Living and working overseas


Culture Shock

Culture Shock can be a real trauma that some travellers have to deal with. Contributor Stephen Wright offers some suggestions and tips to dealing with culture shock when heading off overseas....

I’ve often thought, as a reasonably seasoned traveller, that ‘Culture Shock’ was a term used by the kind of traveller that went abroad and couldn’t find a McDonalds to eat at, or the kind of traveller that stayed in three-star hotels and found there was no porter available to carry their luggage up to the room, or the kind of person who likes to order things from exotic or foreign restaurants by pointing at the picture or just saying the menu number. In other words, I thought culture shock was one of those things that happened to travellers who weren't really travellers.





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It was only until I’d come across the term re-entry shock (or reverse culture shock) that I actually sat up and took notice of the whole phenomena. Re-entry shock refers to the shock to the system a person feels when they have been away from their natural homeland for a period of time. It’s that feeling of not belonging in your own backyard, that feeling that you’d changed more than your home has, and it’s brought on by the degree of change a person has gone through when living abroad for a while. Re-entry shock is considered to be worse than culture shock as it happens to you in your own home, and this is exactly the feeling I had when I arrived home after nearly a decade away. When such a feeling hits you, you suddenly become aware of how much you are forced to change when living abroad, and how much living abroad actually does change you. It’s then that you realize that perhaps you too have been subjected to culture shock in all its subtleties.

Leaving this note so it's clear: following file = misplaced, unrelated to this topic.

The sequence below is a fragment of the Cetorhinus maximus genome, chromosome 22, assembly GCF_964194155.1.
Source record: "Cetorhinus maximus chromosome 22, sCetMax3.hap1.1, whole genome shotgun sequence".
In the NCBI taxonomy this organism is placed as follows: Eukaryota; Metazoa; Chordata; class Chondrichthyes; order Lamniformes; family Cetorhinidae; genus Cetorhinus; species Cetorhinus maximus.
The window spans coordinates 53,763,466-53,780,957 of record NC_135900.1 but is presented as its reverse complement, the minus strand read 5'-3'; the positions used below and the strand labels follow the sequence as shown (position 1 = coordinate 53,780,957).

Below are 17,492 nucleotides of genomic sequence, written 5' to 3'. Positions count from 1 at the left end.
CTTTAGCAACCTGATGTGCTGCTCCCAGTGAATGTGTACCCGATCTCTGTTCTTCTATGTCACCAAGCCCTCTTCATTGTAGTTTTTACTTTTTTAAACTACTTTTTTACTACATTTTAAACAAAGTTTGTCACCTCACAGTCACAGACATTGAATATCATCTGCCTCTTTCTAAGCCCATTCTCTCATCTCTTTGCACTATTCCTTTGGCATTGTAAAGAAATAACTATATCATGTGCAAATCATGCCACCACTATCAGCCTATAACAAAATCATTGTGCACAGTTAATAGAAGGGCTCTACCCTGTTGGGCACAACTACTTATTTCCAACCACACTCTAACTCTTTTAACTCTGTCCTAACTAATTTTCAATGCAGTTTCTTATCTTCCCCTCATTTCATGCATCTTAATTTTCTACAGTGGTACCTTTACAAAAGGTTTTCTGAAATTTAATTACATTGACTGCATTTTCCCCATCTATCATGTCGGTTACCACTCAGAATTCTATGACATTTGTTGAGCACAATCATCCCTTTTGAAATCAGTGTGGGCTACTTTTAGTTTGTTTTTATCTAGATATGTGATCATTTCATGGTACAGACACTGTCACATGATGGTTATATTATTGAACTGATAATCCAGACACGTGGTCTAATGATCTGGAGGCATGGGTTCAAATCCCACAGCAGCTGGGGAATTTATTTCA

Many culture shock symptoms arise from the unexpected and the fact that even the simplest of duties can become difficult. Things we take for granted in daily life, such as shopping, reading the newspaper, going to the bank, and even just socialising with other people takes it toll on your senses (and your patience) when in another land or dealing with another culture. Naturally the condition is worse when you find yourself in a land where the language is entirely alien to you, but culture shock can even occur when the language is essentially the same and the culture only slightly different – just ask any English speaking person who has been to Australia! A new arrival to a place often makes comparisons about their old home and their new one. When things aren’t going so well it’s often easy to make such comparisons with statements like ‘Why don’t they do it this way…?’ and ‘Back home we do it like this…’.

The term ‘Culture Shock’ surprisingly has been with us since the 1950’s and was coined around the time when people started to move around the globe much more freely. It is loosely used to describe any number of conditions that a person might be likely to experience when in a new land, such as:
  • Loneliness
  • Sleeping disorders
  • Lack of self-belief, or confidence
  • Disorientation
  • Homesickness
  • Physical illness
  • Dissatisfaction
  • Irritability
  • A sense of being overwhelmed
  • Insecurity
  • Helplessness
  • Frustration

Of course, that is not to say that someone who receives a dose of culture shock is likely to experience all of those symptoms at the same time, or even at all, and culture shock is not an immediate reaction to finding yourself in a new environment. Indeed, there might be an incubation period where you first arrive in a new place, where excitement and intrigue are much stronger emotions. For a while you might not get homesick, you might not get irritated or lose sleep, and you might not feel overwhelmed. But after a while, once things settle down, you might find yourself displaying any number of symptoms associated with culture shock.

Language difficulties can be a major contributor to culture shock for new arrivals. Communication, in all its forms, is the basis of living anywhere and when it becomes nearly impossible to say even the simplest of things it can reduce a grown man to tears. Even for those who undertake to learn the local language will probably reach a plateau in their learning curve after a while and that in itself can lead to frustration and irritation.






Next: Culture Shock continued
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